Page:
by colah May 11, 2011
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This thing was created in 2011?!?!?!?

I had trouble with the parts bending and breaking too easily.

Do anyone happen to know where can a buy a professional lock pick ?

I know this is over a year ood but amazon has them

Aww. This brings back Memories. We used spring steel from street cleaner brushes for both pick and wrench. One of the troubles with that design was that the pick itself was quite narrow, which made it a little difficult to manipulate up and down around the keyway inside the lock. I gave some thought to makin' handles for my picks ( professional ones have nice riveted steel plates, sort of like knives). Betcha that a printed handle with a business end made of steel would make for a kickin' tool. Hmm. Maybes this weekend.

I spoke at some length with Schuyler Towne at openlocksport about the possibility of taking a photo of a key and printing it. Here's a first attempt I made - haven't gotten back to it.


It didn't work, but I see no reason it shouldn't, in theory. The PLA is plenty strong enough to act as a key at the required thickness. Schuyler suggested following on the work of some university students who've already got an
algorithm worked out, which utilizes a database of key manufacturer's specs to make sure the end product is correct.

In illinois, as of this year, it's illegal to buy, sell, trade, or give lockpicks. I wonder if this design tests the law?

The torsion wrench may have bent slightly, but not much. On the other hand, one of the reasons I chose to use that lock for the test was that I didn't need much torque... Also, that it was one of our teaching ones and trivial to pick -- I'm not great at lockcraft, even before a handycap of bad picks. :-D

Regarding printing keys, it has been successfully done:

Regarding Illinois law, IANAL, but designs for picks isn't the same as the real thing. So I'm probably OK. It's also not on my list of places to visit in the near future, thankfully, so I won't have to test that. :

Does it bend when you grip the handle and press against a table with the tip of it?

The thin section created by the 2 long pins may act as a spring.

How accurate are the dimensions when you compare it with the original key?


I did this a few weeks ago, hoping it would Just Work in time for me to attend the Chicago hacker's conference (thotcon) and show it off - I was obligated for other reasons to demo the ToM there and had hoped I could make it relevant.

Unfortunately, I only ended up with time for the one test
you see here.

I can't answer your first question, but I would imagine it would bend.

For your second, the dimensions seemed spot-on and when I put it into the lock there wa a definite point where it 'clicked in'. It might have been the case that the particular lock I was trying just required
too much torque - it happens to be a lock I've also been unable to pick manually, so a horrible choice for this test.

If it had worked a little better, I would have intended to print it as a complete key, not just the little shim you see here, so it would have been much stiffer and easier to use.

Also just worth mentioning - for every print in my life, I've used .4mm layers, except this one, where I lowered it. I can't recall exactly, but I think it was .25mm.

The lock on the photo has a very straight opening.

I'm not sure most of us can print the half-diamond thin enough to be of much use.

Considering that you usualy use thin spring-steel for the picks.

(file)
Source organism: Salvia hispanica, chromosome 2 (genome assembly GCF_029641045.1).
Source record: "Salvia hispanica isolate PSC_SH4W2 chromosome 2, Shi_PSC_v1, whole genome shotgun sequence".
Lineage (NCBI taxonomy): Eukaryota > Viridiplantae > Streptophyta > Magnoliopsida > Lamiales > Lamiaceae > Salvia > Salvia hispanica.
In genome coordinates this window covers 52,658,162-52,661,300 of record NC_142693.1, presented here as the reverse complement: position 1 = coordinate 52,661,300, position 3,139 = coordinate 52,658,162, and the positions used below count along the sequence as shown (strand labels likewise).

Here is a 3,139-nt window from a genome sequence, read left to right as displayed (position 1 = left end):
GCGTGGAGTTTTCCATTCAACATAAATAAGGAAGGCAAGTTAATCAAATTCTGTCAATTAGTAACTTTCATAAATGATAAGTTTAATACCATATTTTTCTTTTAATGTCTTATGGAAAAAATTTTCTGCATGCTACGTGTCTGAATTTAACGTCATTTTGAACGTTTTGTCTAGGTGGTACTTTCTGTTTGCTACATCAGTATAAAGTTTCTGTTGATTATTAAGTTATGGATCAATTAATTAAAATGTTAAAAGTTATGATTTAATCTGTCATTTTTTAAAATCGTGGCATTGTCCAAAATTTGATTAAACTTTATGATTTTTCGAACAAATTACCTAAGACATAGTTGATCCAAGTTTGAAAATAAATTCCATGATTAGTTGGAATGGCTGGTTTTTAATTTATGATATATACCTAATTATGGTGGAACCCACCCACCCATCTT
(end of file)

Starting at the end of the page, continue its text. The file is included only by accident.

As far as printing a spanner goes...3 seconds and a used up windshield-wiper already gets you the best spanner you can have.
It's good work but I just don't think that a 3d printer is the right tool for this application and that
other tools are better for this job.

You could use this key to make an impression that you could cast a new key from. hardly the incorrect tool for the job

Interesting idea.

I'm not exactly convinced that would make a better pick then using 15 minutes, a dremel and a sheet of good quality steel but interesting.

The other commenters sum up most of my thoughts.

I didn't print them because I expected to print awesome picks. I printed them because I thought it would be awesome to print picks.

Marcus -- a 3D printer is ALWAYS the right tool for the job, no matter what it is.

Now if you'll excuse me, I'm making waffles for breakfast and I think my extruder has jammed up with batter.

You're supposed to use the frostruder for stuff like that, not the plastruder/stepstruder!!

I've seen a few comments on Thingiverse to this same affect: Not sure a 3d printer is the right tool...

I think of it like this. I use my 3D printer to do prototyping. Once I have a model that I like, I might turn to a manufacturer or shapeways to get the thing rendered in a more appropriate material than deposited plastic.

So, I think having the design out there is great. Perhaps someone will c
ome along with a high power laser cutter, or a punch, or something, and they can use the design.

Or someone could use the STL to print in metal using SLS. There's no reason someone is limited to printing in plastic.

How well do printed metal parts bend and how much force do they withstand ?

From my understanding of the process they are quite rigid but brittle and not springy at all.

The tip of the spanner is 1mm thick and we are talking about a 55mm lever with a constant and considerable pressure applied to the very end of that lever

as well as a small but noticeable additional force every time a pin sets .

Could be interesting to get some numbers on usual materials from a commercial printer here.

I measured the half-diamond and got 1mm o thickness.
Sounds like pretty much for a lockpick. I'll compare it to my own ones, when I'm back tomorrow but from the top of my head I'd guess that 0.5mm is a more realistic value.
Does anyone have a set of HPC or other good picks at hand to compare?